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After a close election, time to serve

Now that the holiday season has really taken hold, and we are in the thick of so many community-building events and gatherings, it is rather nice to be able to leave the election season behind us. But this time around, for the 64th District for the Connecticut State House, it was so extended a race that it is hard to call it quits.

But finally call this race the secretary of the state has done, after a short, interrupted start at a recount right after Election Day, then another complete recanvass that wrapped up Nov. 16. As described in the articles written for this newspaper by Cynthia Hochswender and Patrick Sullivan, in between the two recounts were continuing questions on the way the voting numbers from the registrars at the towns and the secretary of the state matched up. This newspaper is glad that there was that final recanvass, and the numbers are now confirmed from all sides.

The winner remains Democrat Maria Horn, who had always come out ahead of incumbent Republican Brian Ohler at each new turn, but not by much. This was a difficult countdown for the candidates’ supporters and for the candidates themselves. Yet both these candidates handled this unusual situation of an extremely close race with admirable grace and a maturity we could only wish to see in all politicians’ behavior.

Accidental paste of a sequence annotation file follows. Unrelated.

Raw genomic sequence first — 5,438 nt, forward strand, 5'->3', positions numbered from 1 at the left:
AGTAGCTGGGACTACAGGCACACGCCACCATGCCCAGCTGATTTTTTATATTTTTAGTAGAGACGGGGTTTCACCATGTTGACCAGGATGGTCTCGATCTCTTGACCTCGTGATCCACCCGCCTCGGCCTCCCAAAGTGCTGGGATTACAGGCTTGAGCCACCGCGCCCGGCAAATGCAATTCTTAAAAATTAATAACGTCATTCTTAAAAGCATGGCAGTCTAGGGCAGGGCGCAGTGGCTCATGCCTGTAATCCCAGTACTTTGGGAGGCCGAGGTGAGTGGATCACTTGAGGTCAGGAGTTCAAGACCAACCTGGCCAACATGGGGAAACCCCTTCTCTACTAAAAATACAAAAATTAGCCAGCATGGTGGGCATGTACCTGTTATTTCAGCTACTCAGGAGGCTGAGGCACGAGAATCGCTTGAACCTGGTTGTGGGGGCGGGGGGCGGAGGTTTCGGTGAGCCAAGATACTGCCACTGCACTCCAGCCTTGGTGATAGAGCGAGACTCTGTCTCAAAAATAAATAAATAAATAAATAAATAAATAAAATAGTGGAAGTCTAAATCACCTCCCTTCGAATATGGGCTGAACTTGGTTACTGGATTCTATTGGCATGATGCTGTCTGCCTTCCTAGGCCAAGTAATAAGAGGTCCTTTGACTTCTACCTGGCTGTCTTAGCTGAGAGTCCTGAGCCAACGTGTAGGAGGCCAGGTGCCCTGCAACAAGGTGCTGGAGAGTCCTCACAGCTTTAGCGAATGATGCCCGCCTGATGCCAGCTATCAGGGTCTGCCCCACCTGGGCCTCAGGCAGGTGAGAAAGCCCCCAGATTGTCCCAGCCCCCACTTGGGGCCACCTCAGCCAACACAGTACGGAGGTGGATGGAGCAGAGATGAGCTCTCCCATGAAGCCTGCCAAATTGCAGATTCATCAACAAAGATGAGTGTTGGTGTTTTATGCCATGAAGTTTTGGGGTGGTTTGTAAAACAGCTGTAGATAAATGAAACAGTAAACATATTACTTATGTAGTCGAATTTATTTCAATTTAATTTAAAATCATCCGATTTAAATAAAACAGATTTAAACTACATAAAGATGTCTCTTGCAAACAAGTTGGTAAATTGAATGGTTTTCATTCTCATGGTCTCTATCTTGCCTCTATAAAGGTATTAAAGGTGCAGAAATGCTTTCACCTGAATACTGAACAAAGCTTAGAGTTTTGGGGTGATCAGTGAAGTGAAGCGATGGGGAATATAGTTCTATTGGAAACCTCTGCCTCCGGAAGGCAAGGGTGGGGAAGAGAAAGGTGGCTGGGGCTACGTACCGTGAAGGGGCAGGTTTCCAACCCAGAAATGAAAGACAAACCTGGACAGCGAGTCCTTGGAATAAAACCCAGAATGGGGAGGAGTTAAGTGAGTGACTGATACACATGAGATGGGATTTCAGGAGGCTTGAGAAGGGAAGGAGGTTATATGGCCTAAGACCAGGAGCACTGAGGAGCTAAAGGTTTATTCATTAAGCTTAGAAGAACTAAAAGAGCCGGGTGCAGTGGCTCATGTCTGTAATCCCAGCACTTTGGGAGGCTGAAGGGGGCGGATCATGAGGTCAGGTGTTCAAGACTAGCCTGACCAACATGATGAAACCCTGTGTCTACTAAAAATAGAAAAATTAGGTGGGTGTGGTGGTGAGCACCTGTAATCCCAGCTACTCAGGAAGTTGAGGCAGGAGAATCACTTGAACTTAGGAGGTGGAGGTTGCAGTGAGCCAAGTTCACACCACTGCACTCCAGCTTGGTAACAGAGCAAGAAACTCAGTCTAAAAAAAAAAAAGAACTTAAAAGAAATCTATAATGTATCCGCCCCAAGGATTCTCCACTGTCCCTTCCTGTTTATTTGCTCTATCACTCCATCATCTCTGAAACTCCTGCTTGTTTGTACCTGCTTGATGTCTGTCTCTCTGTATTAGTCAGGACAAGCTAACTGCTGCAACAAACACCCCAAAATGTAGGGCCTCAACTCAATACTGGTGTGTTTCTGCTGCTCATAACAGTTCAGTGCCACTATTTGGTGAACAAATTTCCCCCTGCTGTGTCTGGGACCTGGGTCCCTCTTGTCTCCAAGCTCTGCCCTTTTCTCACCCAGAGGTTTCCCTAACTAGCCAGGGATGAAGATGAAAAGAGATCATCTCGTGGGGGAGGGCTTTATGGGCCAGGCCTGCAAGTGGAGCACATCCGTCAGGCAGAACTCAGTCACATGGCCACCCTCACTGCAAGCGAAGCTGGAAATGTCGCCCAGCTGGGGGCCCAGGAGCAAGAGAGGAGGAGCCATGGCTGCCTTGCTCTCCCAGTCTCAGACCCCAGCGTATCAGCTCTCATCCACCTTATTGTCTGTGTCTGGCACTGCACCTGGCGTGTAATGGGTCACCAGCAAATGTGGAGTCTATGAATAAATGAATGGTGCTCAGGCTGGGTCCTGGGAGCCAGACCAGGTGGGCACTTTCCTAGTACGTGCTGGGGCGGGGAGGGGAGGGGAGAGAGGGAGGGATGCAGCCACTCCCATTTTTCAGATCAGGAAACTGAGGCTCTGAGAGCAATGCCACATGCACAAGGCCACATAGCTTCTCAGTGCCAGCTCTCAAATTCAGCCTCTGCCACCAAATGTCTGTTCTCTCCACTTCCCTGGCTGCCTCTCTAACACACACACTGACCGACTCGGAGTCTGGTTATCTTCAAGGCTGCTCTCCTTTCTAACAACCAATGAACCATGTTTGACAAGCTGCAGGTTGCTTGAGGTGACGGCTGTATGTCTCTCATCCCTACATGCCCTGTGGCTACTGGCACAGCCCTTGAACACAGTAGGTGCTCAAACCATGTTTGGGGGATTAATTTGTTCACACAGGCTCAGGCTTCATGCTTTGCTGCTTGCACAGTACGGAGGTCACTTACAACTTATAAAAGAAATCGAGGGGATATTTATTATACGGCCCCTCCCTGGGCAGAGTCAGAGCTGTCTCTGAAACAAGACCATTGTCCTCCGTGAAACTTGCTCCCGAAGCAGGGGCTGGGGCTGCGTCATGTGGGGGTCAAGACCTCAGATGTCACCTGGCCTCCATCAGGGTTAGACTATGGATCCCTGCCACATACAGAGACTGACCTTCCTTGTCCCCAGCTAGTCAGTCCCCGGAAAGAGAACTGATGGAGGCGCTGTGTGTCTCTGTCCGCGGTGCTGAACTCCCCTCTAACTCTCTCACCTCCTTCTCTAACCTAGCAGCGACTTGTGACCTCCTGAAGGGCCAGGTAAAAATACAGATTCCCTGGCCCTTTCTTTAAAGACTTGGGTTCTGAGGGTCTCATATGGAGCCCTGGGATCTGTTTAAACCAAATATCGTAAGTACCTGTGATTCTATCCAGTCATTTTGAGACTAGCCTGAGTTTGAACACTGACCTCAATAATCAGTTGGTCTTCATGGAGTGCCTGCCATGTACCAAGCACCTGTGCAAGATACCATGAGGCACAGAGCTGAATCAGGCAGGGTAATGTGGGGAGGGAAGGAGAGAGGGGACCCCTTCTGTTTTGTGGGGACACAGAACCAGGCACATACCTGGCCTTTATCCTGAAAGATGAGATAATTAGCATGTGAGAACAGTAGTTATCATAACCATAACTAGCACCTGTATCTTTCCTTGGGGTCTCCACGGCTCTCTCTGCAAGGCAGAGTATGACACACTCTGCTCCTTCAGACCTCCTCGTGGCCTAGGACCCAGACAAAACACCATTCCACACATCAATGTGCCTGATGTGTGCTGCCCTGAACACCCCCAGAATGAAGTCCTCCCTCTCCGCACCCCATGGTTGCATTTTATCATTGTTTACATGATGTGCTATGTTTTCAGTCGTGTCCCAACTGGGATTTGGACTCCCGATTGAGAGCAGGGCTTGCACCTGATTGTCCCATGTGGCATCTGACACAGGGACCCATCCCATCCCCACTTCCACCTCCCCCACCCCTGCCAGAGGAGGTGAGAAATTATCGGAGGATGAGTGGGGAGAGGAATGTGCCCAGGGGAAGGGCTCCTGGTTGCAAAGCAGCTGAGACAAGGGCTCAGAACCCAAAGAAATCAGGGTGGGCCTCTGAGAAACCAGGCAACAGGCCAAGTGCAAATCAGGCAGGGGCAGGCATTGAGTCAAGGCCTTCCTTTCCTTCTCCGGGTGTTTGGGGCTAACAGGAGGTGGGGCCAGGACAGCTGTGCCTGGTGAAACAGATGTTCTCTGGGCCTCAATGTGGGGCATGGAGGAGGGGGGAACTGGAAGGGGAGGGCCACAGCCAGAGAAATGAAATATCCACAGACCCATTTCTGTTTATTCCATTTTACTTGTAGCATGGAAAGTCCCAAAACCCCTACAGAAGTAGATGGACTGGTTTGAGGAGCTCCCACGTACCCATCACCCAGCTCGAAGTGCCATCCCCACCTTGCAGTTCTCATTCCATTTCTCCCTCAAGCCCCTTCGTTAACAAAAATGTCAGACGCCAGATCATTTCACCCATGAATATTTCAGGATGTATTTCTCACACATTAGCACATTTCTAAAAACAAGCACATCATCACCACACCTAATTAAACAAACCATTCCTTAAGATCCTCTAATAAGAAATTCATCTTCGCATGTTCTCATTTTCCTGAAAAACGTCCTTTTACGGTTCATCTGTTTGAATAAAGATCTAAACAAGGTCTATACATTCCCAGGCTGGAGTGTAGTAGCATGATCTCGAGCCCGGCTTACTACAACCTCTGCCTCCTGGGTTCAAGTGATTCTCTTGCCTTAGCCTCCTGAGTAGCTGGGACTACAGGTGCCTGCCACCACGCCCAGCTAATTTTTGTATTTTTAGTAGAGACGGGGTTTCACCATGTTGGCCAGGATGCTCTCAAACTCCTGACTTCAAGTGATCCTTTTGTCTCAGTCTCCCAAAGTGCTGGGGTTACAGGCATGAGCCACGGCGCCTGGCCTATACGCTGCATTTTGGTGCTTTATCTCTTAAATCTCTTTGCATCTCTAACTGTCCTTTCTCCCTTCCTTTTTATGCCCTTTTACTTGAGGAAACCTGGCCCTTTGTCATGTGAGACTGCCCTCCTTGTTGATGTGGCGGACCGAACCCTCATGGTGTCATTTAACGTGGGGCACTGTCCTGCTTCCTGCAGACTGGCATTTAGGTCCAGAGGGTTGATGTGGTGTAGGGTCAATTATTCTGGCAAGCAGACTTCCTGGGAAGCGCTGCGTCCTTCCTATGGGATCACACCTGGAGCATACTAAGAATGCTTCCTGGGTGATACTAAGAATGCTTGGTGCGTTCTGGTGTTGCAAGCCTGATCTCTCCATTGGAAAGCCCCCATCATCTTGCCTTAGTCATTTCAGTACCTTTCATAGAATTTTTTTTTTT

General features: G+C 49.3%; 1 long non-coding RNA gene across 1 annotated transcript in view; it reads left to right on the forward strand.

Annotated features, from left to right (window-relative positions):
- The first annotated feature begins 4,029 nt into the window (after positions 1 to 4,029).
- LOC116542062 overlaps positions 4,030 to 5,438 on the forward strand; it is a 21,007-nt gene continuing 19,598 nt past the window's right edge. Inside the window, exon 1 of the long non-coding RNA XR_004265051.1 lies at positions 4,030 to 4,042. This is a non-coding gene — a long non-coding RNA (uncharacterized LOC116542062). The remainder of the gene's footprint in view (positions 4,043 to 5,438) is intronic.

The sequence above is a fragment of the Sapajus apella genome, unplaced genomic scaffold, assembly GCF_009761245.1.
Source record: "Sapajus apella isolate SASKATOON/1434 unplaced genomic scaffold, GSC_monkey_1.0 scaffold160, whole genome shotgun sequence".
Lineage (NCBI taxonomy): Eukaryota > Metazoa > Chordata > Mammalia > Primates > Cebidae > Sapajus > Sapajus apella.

As this newspaper said in the endorsement editorial that ran two weeks before the election, the voters of the 64th could not lose. Both these candidates presented themselves during the race as people who cared deeply about their constituents and wanted to do their best, as they understood it, to serve them. While they may not have agreed on all the ways to do that, they did not disagree disagreeably at any public debates or other venues. They treated each other with respect, as they should have done, and stuck to the issues.

So it is thanks to their handling of such a close race that the rhetoric surrounding the recounts was not contentious, and that there was no hint of accusations that the other side cheated or somehow tried to steal the election. There were no threats of lawsuits or other challenges. Rather, there was acceptance of the outcome as soon as it was clear, and one does have the feeling that there remains a mutual respect between these candidates. Kudos and thanks to them both for setting a high standard for public discourse and service.

As Horn now will need to step in to serve the 64th, it is to be hoped that she will receive support even from those who were disappointed she won the seat. And, equally, that she will be committed to serving all in the district, even those who did not vote for her. 

Both candidates proved themselves worthy of the support they received during the race. Now it’s time to move forward, leave that close race behind, and root for all who won in the state house and senate to be able to solve the many problems that face them during their upcoming terms in office.